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Figure 1-2: Formation of Magnetic Field and Eddy Currents during AC Flow [7] . AC power supply systems are most commonly used in subsea applications. 1. as represented in Figure 1-1 [1]. Subsea. Electrical heating – either directly or through trace heating . Keywords: Skin Effect. valves. Otherwise.can provide a number of benefits such as improving subsea separation processes or improving recovery techniques for challenging environments. At low AC frequencies and during direct current (DC) flow. represented in Figure 1-2 [7]. This power loss can result in the failure of electrically powered subsea equipment such as sensors. Cause & Associated Power Losses The skin effect is generated through electromagnetic induction that is produced due to the time variant nature of AC operation [6]. When a single. Introduction The skin effect is the term denoted to the phenomena of current flow dispersion throughout a conductor during alternating current (AC) operation. particularly in Europe. Challenges and Potential Applications for Subsea Electrical Systems Author: Lesley-Anne Rowand [ID: 51554451] Supervisor: Dr Sumeet Aphale EG50F6: Assignment 1 – Skin Effect Survey Paper Abstract: The skin effect is generated in electrical conductors when exposed to alternating current (AC) flow. there are mitigation strategies to minimize energy loss from the cabling. With the presence of AC subsea power systems. In subsea terms. isolated. this paper summarises these applications and mitigation methods. there are potential applications for the accompanied heating process. Current is forced to flow in a layer known as the skin depth on the outermost layers of the conductor due to increased resistance at the centre. The current density (J) is therefore largest at the surface of the conductor and lowest in the centre. there becomes an issue with the skin effect and the resulting power loss along the transmission wires. electrical metal cables are conductors. and are preferred over similar DC circuits [2].[3] where they do not receive enough electrical power to operate effectively if at all. generating the skin depth. Whilst this is currently the case. electrical Figure 1-1: Diagram representing Skin Depth and flowing current density [1] actuators etc. work is being done to introduce DC power supply systems for subsea with the development of new technologies and therefore skin effect may not become an issue in the future [4 & 5]. Power Loss 1. Whilst energy is lost to the environment due to induction heating and formation of magnetic fields. Electrical Conductors. the corresponding magnetic field also changes which creates an opposing electric field that counters the change in current density. This phenomenon shows the majority of current flowing in the outer section of the conductor in a level known as the skin depth with the current density decreasing into the centre of the conductor. as AC frequency increases. Today. Material Properties. which raise challenges to ensure enough electrical power is supplied to subsea electronic equipment due to losses generated by the skin effect.The Skin Effect: Cause. This results in a cancellation of the current at the centre which forces the primary current flow to the outer region of the cross sectional area. circular conductor (such as a subsea transmission cable) is charged with a time-varying AC current in free space. However. When the current intensity changes. These opposing electric field currents are known as eddy currents (ie) which are strongest in the centre of the conductor and flow in the same direction as the initial applied current (i) at the surface.1. it generates a magnetic field (H) both in and around the conductor. the skin effect appears to be negligible and hence the electric current distribution appears to be uniform throughout the conductor’s cross sectional area.

The increase in resistance is brought about by the total current carrying area of the conductor being reduced to the outer skin of the wire which generates an assosciated power loss: 𝑅= 𝜌𝑙 𝐴 𝑃!"#! = 𝐼 ! 𝑅 where: R is resistance of the conductor. J0 is current density at the surface of the conductor. the loss in energy also means that there may not be sufficient electrical power reaching the subsea equipment resulting in failures. 2. Mitigation & Cost Saving Measures Table 2-1: Various Resistivities and conductivities for conductors at T=20°C [7] Whilst the skin effect is an unavoidable occurrence during AC flow. permeability and frequency and is shown below [8. 𝜌 is material resistivity. d is the distance from the surface to the centre of the conductor. a good conductor would provide a small skin depth. temperature (changes in temperature directly affect material properties and will become a factor during electrical heating) and operating frequency.2. Litz wire is a special cable that consists of many thin wire strands that are braided and bundled together which helps to reduce the overall . A is current carrying cross sectional area. 2. there are mitigation strategies to protect against the degree from becoming so severe within electrical cabling. This energy can be recovered when the fields dissipate however until that time the power is lost and will not reach its required destination – be it for subsea transformations.1. I is current through the conductor and R is conductor resistance The intensity or degree of skin effect is therefore determined by material properties. l is length of the conductor. the presence of the skin effect magnetic field can possibly disrupt the results of MFL inspection techniques resulting in inaccurate inspection results for the pipeline and the system. Energy Losses The skin effect can become a problem as energy becomes temporarily lost during the formation and continual production of the magnetic fields and opposing eddy currents.3. Magnetic Interruption The magnetic fields generating by AC flowing through the wires can potentially interfere with pipeline inspection techniques that utilize similar magnetic concepts. as there is internal resistance within the wires from the eddy currents. Different materials can provide varying degrees of skin effect due to the variations in material properties. f is frequency and µ0. Whilst induction heating can provide potential benefits within a subsea system.r are the free space and relative permeability respectively The skin effect results in a loss of power along the conductor both during the formation of the magnetic field and eddy currents and from induction heating berough about by the increased resistance. In brief. 2. 9 & 10]: 𝐽 = 𝐽! ∙ 𝑒 !! ! 𝛿= ! !"!! !! where: J is the current density. Challenges Faced by the Skin Effect 2. reducing energy loss.The Skin Effect: Cause. Due to the effect close proximity magnetic fields have on each other. metal loss inspection techniques use magnetic flux leakage (MFL) pigs that magnetize the pipe wall to detect metal loss [11]. In general. Insulating the wires and bundling/braiding them can effectively reduce the skin effect to a lesser extent. Table 2-1 shows various conductors material properties with silver being the most effective conductor and iron the least [7]. electrical sensors or valves etc. this produces energy loss in the form of induction heating. e is the base of the natural logarithm. Additionally. Ploss is power/copper loss. Challenges and Potential Applications for Subsea Electrical Systems the corresponding penetrating flow depth across the conductor decreases and the current density becomes related to the degree of the skin effect where the skin depth is a function of the conductor material properties. Alternatively different types of cables and wiring configurations can reduce the degree of the skin effect. δ is the skin depth. σ is material conductivity.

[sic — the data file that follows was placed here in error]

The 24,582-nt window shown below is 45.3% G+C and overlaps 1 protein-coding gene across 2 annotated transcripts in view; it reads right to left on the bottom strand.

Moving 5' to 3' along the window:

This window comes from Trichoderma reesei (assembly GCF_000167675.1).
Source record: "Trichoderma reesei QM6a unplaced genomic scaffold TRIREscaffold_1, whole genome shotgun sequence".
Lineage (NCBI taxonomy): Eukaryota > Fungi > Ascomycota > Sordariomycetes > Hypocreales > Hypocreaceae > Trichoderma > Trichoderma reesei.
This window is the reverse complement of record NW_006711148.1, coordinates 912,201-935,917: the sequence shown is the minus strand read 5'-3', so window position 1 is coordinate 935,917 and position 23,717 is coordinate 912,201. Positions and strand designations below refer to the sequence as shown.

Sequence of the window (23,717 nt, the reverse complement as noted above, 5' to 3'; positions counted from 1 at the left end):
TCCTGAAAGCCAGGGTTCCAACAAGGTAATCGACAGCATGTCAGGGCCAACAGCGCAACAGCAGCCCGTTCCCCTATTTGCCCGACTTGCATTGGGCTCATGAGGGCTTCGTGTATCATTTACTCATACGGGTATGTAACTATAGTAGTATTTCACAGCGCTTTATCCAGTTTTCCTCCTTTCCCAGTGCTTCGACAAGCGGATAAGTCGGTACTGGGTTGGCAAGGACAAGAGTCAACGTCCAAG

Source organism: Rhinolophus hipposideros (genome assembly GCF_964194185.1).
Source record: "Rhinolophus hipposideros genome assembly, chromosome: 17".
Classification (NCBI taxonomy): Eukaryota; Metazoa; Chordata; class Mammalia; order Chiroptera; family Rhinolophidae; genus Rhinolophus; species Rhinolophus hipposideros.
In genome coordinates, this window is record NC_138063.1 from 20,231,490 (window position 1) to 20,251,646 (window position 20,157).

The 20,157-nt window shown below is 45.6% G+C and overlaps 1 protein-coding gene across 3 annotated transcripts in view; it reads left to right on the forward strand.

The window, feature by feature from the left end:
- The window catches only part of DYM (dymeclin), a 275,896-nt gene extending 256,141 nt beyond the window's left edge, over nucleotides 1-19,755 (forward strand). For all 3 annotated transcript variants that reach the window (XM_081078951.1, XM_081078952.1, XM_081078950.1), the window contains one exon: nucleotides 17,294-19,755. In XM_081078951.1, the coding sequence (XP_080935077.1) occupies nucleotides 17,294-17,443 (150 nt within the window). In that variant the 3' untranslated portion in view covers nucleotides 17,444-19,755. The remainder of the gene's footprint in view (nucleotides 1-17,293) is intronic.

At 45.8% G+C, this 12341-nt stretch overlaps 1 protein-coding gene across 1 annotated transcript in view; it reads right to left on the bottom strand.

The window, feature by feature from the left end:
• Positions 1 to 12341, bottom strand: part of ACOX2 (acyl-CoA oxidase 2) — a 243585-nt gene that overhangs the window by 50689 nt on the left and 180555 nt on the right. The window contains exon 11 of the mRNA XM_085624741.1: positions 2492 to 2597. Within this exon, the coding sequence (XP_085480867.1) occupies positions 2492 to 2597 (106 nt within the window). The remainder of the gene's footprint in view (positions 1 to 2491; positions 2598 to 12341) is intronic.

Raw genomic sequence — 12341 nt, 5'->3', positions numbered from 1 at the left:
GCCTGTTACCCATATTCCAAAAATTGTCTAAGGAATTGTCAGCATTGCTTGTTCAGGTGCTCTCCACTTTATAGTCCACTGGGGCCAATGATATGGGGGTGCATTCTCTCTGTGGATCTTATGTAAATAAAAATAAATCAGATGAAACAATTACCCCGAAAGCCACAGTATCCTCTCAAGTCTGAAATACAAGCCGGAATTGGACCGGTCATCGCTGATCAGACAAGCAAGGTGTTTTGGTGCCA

Additionally. The heating of subsea pipelines can provide a number of benefits for the recovery of the produced fluids in different ways and can lower the effect that the harsh environment has on the production system. Fibre optics are also becoming more appealing for subsea electrical and communication systems due to their relative immunity to electromagnetic interference which would reduce and potentially eliminate the energy losses that occur due to the skin effect [13 & 14]. . several mitigation techniques can be implemented to decrease the affect of the associated energy loss. meaning extra cost on chemical injection can be avoided. In such a case. there are potential uses for the skin effect within subsea applications. Hydrates are of particular risk during periods of shutdown. cheaper alternative. 19 & 20]. During the occurrence of the skin effect. Although these heating processes are separate by design (achieved through direct and indirect heating methods respectively). The theory behind this method is due to the current flowing along the outer edge of the conductor and hence a large portion of conductor volume is rendered ineffective. However should the skin effect be required to be reduced. Heating raises the core temperature of the fluids and hence could allow the fluid to remain stagnant out-with the hydrate region. heating applications can provide enough of a benefit to justify the energy losses throughout subsea cabling. which stops fluid flow and allows the fluids within the pipework to cool to ambient temperatures. The use of electrical heating of pipelines can improve production and ensure integrity in many subsea processes and can provide new opportunities for future exploration in harsher. 17. Employing electrical heating methods could ease the restrictions on fluid flow and allow production in this region to become more feasible. Electrically heating heavy oil production systems coupled with other enhanced oil recovery techniques. the current can be manipulated to flow through a thin coating on the outside of the main wire. The removal of the inner portion of the wire reduces material volume and cost whilst still maintaining the same level of current flow. 3. the skin depth can become reduced to such an extent that the current will only flow through a very thin layer on the outside of the wire. This allows for a more efficient (and usually more expensive) conductor to be coated on the outside of a less efficient. One cost saving strategy involves the hollowing of electrical wiring. 16. Challenges and Potential Applications for Subsea Electrical Systems skin effect due to the lesser tendency of producing opposing electromagnetic fields [12]. ever more challenging environments. applying additional heat to the production fluids could reduce the sharp drop in temperatures often seen occurring across equipment such as valves or chokes due to the Joule-Thomson effect. Theoretically. which are more viscous and resistant to flow making them harder to extract from the reservoir. if it is unavoidable. Conclusions Whilst there are complications generated by the presence of the skin effect. Whilst this temperature change cannot be avoided. Research is currently being carried out to investigate the feasibility of more advanced fibre optic and DC applications for subsea power supply systems that could eliminate the need for skin effect mitigation strategies completely. could prove very effective in improving recovery of these more complicated oil systems. Potential Applications Subsea Whilst the skin effect has many disadvantages in electrical systems and require many different mitigation methods to minimize its effect. the minimum temperature achieved during this expansion can be raised due to the heating process which would protect the subsea pipeline and equipment materials maintaining the system’s integrity to protect against them failing. It also provides interesting implications for fields that contain heavy oils. 4. Electrical heating also provides advantages in subsea flow assurance as it protects the system from the formation of hydrates (which occur at high pressure and low temperatures). the end result is the same. it can be applied to subsea applications in two separate methods: Direct Electrical Heating (DEH) and Skin Effect Heat Tracing (SEHT) [15. heating of the production fluid can aid separation of the vapour and liquid phases in a multiphase system as larger portions of vapour ‘flash off’ and improve the effectiveness of subsea separation modules. Whilst the heating process is usually utilized onshore.The Skin Effect: Cause. From a process perspective. in very high frequency systems. The Arctic has often been overlooked for subsea applications due to the extreme environmental conditions it possesses. the increased resistance results in some heat loss to the external environment. 18.